Mercer suggested in May that a new Shins album could come in early 2010, but then in September announced a collaborative project with Brian Joseph Burton aka Dangermouse titled Broken Bells. The release of the first single off Broken Bells, “The High Road” on the 21st of this month was quickly overshadowed by what some are calling the “best Christmas present ever,” the complete leak of the album.

One listen and it is clear that Mercer aimed for and delivered a dashing mix of phonics and verse, doing well to combine his creative style with a bang up set of instrumentation from Burton.  When the album makes its official debut it is certain to be a hit.

In light of this new work it seems hard to believe a new Shins album will be dropping any time soon.  And to celebrate Broken Bells as a Portland achievement hold less water than to simply say it is heavily in association with the city.  The idea that Portland would influence the creation of an effort like Broken Bells seems to jive with what I’m seeing on the ground.  There are no doubt wonderful things yet to come from this city and I’m excited to see what else shakes out.

When Business and Personal Life Collides – New Facebook Privacy Settings and the Status of Tiger Woods' Endorsement Contracts

Exactly what counts as private personal details has been a major theme underlying discussion in new media and old media in the past few weeks.  Here are two interesting examples of how business and people’s personal details are colliding right now.

New Media: Facebook’s Privacy Settings Updates

Facebook has made major changes to how it handles privacy settings for users.  Most likely you are familiar with the outcry and acceptance around Facebook’s push to make your updates more transparent.

Facebook was conceived around the idea of sharing detailed content like photos and notes only with your social net, which was supposed to represent your core group of friends in the meatspace.  Twitter’s growth has been in addressing the extreme opposite: sharing 140 characters worth of insight with the entire world instantly.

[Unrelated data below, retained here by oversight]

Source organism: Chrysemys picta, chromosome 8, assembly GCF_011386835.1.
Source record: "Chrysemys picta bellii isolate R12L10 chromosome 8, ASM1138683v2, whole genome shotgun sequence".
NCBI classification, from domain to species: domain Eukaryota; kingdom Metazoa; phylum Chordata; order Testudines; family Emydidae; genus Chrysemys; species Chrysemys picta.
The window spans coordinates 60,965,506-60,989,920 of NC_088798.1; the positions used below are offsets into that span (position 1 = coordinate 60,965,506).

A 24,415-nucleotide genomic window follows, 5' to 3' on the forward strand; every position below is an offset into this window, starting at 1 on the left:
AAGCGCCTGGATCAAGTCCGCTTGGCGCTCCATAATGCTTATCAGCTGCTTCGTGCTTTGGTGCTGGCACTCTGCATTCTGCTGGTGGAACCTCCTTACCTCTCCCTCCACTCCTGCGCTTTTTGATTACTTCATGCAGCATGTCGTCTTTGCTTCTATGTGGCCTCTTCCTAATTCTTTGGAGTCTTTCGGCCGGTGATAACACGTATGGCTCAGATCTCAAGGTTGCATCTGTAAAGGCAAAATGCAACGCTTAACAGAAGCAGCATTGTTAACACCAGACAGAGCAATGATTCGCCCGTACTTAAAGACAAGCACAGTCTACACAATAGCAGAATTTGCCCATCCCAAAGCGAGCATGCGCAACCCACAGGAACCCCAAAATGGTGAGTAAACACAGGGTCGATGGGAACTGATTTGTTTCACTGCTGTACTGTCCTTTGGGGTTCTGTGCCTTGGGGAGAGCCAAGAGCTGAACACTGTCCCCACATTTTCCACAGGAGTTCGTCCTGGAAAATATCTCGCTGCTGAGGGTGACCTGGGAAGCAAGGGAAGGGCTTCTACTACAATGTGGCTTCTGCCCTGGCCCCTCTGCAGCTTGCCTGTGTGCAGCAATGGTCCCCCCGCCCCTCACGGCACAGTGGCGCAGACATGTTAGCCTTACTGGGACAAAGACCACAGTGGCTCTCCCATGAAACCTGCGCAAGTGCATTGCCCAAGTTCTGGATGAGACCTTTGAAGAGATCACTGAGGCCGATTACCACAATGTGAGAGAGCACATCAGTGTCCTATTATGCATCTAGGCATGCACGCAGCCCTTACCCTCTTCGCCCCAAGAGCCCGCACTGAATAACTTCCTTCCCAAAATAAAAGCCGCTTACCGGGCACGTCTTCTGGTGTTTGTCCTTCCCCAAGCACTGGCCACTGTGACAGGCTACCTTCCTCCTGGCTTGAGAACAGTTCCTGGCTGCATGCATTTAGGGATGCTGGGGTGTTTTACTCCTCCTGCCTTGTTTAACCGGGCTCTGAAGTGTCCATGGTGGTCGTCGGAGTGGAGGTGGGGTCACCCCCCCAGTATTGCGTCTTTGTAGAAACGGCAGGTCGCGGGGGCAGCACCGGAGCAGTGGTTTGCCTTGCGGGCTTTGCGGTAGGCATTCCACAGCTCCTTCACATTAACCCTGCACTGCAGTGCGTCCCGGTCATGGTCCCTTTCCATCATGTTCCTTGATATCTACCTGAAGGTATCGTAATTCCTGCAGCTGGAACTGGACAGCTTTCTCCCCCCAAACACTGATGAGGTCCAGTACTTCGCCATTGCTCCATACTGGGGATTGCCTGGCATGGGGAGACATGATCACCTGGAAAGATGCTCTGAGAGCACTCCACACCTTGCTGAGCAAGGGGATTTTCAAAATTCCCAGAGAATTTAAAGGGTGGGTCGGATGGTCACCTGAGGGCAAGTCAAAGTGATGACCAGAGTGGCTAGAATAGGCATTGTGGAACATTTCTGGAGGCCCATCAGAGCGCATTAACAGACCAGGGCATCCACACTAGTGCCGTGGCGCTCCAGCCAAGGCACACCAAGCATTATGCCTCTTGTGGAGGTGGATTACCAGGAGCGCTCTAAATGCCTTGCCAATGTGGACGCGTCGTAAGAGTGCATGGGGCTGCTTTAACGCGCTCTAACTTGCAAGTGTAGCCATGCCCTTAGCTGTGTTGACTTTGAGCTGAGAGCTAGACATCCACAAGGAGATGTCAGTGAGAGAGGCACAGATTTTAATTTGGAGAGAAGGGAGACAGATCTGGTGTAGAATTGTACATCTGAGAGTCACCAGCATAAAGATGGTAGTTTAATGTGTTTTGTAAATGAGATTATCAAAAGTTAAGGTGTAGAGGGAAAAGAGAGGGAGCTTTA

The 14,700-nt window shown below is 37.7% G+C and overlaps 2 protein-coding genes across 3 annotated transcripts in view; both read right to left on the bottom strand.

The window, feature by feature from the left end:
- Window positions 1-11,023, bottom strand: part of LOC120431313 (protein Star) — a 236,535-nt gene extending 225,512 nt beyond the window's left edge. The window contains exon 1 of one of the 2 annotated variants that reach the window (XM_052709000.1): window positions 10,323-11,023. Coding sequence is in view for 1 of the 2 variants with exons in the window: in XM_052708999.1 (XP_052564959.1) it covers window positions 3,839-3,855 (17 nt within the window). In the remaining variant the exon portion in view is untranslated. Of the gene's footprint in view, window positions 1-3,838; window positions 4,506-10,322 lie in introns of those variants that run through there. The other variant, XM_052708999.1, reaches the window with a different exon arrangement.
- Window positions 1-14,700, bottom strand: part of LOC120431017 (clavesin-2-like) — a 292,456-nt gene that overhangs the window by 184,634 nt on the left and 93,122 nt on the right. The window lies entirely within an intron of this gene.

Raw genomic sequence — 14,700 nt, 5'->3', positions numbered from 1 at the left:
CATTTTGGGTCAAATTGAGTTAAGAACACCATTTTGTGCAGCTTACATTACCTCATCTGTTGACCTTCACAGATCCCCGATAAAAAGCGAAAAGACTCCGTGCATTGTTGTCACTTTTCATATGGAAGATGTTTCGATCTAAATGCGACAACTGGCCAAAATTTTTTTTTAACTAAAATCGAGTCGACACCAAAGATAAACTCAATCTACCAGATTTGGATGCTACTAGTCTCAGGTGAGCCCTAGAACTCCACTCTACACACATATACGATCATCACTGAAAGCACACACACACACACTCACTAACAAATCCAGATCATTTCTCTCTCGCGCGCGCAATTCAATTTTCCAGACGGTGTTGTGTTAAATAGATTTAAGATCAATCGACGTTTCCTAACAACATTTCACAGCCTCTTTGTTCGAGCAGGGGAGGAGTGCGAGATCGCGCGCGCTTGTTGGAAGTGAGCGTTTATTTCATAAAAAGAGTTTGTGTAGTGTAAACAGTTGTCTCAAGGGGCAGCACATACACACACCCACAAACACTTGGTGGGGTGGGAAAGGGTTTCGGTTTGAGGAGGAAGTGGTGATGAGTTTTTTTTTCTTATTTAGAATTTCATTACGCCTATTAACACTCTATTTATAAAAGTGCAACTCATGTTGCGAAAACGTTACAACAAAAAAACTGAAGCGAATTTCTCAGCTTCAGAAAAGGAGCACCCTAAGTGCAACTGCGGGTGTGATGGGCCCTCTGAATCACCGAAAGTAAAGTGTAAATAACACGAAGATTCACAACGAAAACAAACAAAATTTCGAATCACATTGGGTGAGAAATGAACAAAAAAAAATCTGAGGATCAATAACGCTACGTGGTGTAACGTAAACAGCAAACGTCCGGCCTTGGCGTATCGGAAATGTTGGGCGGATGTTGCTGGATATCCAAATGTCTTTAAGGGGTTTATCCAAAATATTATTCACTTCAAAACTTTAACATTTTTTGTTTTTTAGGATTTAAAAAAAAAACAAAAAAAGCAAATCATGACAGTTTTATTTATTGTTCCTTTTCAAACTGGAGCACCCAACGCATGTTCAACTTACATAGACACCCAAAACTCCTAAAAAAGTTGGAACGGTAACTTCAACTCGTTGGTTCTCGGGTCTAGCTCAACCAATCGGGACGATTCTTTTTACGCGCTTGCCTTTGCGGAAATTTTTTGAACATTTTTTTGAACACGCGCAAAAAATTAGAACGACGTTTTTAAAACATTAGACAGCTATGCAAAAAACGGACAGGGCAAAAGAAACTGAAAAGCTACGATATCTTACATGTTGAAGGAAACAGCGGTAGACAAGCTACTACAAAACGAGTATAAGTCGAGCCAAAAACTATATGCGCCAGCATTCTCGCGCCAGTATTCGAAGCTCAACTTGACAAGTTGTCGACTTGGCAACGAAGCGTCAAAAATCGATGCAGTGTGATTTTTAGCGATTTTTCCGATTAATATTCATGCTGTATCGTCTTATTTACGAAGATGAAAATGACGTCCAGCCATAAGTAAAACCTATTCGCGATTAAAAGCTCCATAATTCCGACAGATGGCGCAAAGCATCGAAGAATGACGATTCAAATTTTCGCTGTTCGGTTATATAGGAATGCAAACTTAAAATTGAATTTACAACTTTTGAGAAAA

Facebook relies on deep engagement with its users in order to get its advertisements clicked on.  Facebook was forced to change its strategy because it was losing opportunities for interaction with its users to Twitter.  In addition, Facebook is missing out on buzz because Facebook it is seen as lacking the real time relevance of Twitter.

The update to Facebook’s Privacy Settings is a tactic in the company’s strategy to get more Facebook users to share their updates with the public or at least make it obvious that users are welcome to do so.

The problem is that average internet users are not capable of building and utilizing a set of sophisticated privacy settings.  The result is that many are unwittingly sharing what they believe is private information.  Rafe Needleman makes a great point that the initial user interface designed to guide Facebook users does more to guide them to exposing their information rather than creating the controls they want.

If these ideas are to be accepted, it suggests that Facebook is knowingly creating conditions where the details of user’s personal lives are made public because it will lead the company towards greater market share and profits.

Old Media: Tiger Woods Endorsement Contracts

Let it be known that I am not a huge fan of old media.  To be clear, this includes broadcast and time shifted television advertisements, magazine advertising and  just about any electronic sign found in sports arenas like the Rose Garden. (Go Blazers.)  My reasoning is that old media too often lacks any real context and is more about blanketing the masses with the critical six exposures rather than seeking to engage individual interests.

Celebrity endorsements or testimonials are a classic tool of old media and I couldn’t help but notice the full page advertisement for Swiss watchmaker Tag Heuer, which features their “official partner” Tiger Woods.

Woods is currently deep in allegations of adultery, and after being dropped from Accenture this past Sunday the Tag Heuer made the statement that Woods’ personal life is “not our business.”

Tiger Woods Tag Heuer Celebrity Endorsement So I had a closer look at this big magazine advertisement and the text reads: “I first swung a golf club when I was nine months old…Since 1996, my Foundation has inspired more than 10 million youth…Together with TAG Heuer, I’m helping young people believe in themselves.”

My question to Tag Heuer is if you’re going to have a representative for your brand make claims about his ability to connect with and inspire children, is your representative’s personal life really not your business?  It is one thing if you are going to depict your representative as a an accomplished athlete and another if he is going to be talking about his influence on kids.